Supporting students: transcript part 2

Geoff Adams:

Being flexible with the way you asses students can be great for both staff and students.

It means you can move away from the standard test and essay processes and try something different.

It might mean breaking up a larger task into smaller chunks so that it's easier for the students to not get overwhelmed.

Setting realistic timelines for their assessment can be really beneficial for everyone, this might mean making it due at midnight on a Sunday rather than five o'clock on a Friday night.

And providing clear guidelines for extensions can be really useful, keep them open and broad enough for you to decide on a case by case basis.

Grant Meredith:

It is important to advertise your consultation hours to students, so they understand how to get support from you outside of normal, class based hours.

Consultation times should be clearly advertised up on your office door, via Moodle, and consider using your course description also.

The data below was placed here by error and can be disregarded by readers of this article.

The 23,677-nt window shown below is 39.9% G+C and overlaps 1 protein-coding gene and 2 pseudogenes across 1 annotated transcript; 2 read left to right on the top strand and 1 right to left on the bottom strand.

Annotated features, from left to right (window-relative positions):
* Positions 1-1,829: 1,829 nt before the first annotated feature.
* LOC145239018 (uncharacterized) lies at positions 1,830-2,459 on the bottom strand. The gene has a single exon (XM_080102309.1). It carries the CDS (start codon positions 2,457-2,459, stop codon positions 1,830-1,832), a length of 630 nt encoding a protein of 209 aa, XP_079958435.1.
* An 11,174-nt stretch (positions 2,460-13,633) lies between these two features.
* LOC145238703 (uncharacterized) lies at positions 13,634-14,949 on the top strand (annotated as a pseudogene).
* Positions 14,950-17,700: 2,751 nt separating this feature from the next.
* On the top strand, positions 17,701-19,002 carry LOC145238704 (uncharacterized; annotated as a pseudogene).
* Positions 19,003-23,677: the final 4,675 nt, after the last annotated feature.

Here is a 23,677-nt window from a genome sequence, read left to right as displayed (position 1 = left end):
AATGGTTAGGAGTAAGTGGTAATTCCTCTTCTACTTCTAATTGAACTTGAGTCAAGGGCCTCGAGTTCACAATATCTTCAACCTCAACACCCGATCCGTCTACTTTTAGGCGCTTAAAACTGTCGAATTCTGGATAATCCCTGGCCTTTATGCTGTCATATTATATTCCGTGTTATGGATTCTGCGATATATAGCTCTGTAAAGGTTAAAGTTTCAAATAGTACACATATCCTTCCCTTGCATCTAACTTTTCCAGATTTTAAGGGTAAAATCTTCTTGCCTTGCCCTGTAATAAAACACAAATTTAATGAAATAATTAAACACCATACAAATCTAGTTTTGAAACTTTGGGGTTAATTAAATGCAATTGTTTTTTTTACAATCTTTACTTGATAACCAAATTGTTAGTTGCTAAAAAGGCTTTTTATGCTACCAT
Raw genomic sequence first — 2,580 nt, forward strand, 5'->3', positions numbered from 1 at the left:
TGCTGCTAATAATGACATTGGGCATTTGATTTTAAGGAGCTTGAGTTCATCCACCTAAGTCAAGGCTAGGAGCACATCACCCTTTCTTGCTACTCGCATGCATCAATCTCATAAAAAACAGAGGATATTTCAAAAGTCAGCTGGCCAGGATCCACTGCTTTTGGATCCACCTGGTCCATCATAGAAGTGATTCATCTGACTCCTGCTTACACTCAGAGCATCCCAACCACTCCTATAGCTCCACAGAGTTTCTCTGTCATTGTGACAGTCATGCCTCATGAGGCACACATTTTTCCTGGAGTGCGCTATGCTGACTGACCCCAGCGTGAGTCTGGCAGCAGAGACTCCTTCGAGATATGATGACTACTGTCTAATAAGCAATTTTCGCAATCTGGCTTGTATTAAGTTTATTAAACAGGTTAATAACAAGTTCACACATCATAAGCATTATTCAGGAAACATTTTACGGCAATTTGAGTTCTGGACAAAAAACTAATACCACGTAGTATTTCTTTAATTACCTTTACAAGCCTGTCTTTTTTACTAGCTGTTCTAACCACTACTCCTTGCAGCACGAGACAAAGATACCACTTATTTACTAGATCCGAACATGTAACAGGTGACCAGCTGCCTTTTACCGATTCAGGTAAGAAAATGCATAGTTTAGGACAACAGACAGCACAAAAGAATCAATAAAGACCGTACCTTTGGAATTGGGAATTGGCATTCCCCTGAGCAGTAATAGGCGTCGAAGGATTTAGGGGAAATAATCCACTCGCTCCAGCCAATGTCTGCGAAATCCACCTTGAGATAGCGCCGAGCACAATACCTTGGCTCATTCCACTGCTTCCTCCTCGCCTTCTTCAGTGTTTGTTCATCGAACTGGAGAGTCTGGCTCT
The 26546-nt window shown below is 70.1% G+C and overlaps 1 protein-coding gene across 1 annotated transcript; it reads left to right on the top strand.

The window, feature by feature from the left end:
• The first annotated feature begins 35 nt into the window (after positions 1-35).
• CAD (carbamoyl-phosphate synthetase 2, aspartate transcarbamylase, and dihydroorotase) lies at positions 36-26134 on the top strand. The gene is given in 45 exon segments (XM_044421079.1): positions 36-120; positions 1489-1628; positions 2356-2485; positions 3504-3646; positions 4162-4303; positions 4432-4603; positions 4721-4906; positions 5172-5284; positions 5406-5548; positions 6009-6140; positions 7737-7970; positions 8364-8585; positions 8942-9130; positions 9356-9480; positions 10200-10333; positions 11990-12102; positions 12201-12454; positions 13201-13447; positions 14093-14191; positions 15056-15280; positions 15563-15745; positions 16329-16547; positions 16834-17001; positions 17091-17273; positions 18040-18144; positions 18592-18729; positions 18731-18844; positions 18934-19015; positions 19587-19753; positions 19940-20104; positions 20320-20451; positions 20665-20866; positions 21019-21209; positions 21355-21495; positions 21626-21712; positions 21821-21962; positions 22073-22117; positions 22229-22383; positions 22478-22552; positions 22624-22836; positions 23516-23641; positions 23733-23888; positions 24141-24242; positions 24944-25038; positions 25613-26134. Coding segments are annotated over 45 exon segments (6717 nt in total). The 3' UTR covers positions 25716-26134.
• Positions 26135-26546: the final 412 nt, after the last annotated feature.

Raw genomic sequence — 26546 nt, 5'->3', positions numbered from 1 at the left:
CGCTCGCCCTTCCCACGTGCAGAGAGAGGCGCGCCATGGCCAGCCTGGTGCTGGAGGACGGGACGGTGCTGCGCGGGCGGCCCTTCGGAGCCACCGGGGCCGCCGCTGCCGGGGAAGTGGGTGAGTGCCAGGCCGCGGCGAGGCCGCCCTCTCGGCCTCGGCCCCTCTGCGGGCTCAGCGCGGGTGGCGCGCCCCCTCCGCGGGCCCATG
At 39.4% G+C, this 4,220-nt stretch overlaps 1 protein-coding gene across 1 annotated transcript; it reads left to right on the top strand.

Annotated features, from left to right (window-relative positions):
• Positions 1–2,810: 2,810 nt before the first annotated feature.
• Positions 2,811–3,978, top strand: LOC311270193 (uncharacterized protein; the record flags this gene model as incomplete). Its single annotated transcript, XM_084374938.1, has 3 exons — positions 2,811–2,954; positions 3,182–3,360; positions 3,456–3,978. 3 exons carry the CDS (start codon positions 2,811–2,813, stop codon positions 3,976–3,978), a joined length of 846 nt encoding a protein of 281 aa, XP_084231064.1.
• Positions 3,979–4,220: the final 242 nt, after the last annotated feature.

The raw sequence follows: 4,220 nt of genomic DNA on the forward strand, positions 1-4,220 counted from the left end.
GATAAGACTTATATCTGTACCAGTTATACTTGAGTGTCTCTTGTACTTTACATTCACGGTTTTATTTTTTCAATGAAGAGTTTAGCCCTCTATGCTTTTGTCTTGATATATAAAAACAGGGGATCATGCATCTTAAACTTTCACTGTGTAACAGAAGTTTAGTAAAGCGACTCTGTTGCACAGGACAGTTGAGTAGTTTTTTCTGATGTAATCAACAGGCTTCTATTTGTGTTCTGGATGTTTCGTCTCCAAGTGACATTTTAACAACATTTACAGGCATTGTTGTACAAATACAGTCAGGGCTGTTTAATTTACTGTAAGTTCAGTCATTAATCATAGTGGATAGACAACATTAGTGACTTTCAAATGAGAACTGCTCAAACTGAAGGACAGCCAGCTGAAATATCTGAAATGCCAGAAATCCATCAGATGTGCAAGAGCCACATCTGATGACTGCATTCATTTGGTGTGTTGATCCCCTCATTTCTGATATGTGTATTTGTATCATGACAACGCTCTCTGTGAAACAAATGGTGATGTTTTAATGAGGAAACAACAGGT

When it comes to weekends, public holidays, and mid semester breaks also clearly tell the students how they can contact you, and what the expectations are for them and for you when you're actually communicating back also.

Kylie Turville:

Ensuring course material is available on Moodle early in the semester is very important.

Before the semester starts you should make sure that you have a news forum, a general forum, and the course descriptor, at least, available.

It's a good idea to add in any course notes, lecture notes,and assessment material as well, so that students can access this without having to come and see you.

It also minimises the questions that you may have,so that you can really concentrate on the topics that students have problems with.

Barbie Panther:

When you're teaching face-to-face you get to know your students because you see them every week, but in the online environment you need to make a pointed effort to make sure that there's lecturer presence in the Moodle page. You don't want your students to feel lonely because there's nobody there in the Moodle page.

Here's a couple of ideas on how to get your presence into the Moodle page:

At the beginning of semester you might like to make a little video about yourself letting them know who you are.

Each week you might like to post a little discussion forum, letting them know where they should be up to in the content.

When there's an assessment task due, a little video about what's happening in the assessment task, and what the requirements are, and afterwards, you could even give them video feedback, and that could be as a class, or individual.

The last thing that you might like to do is put together a regular Lync, or Skype meeting.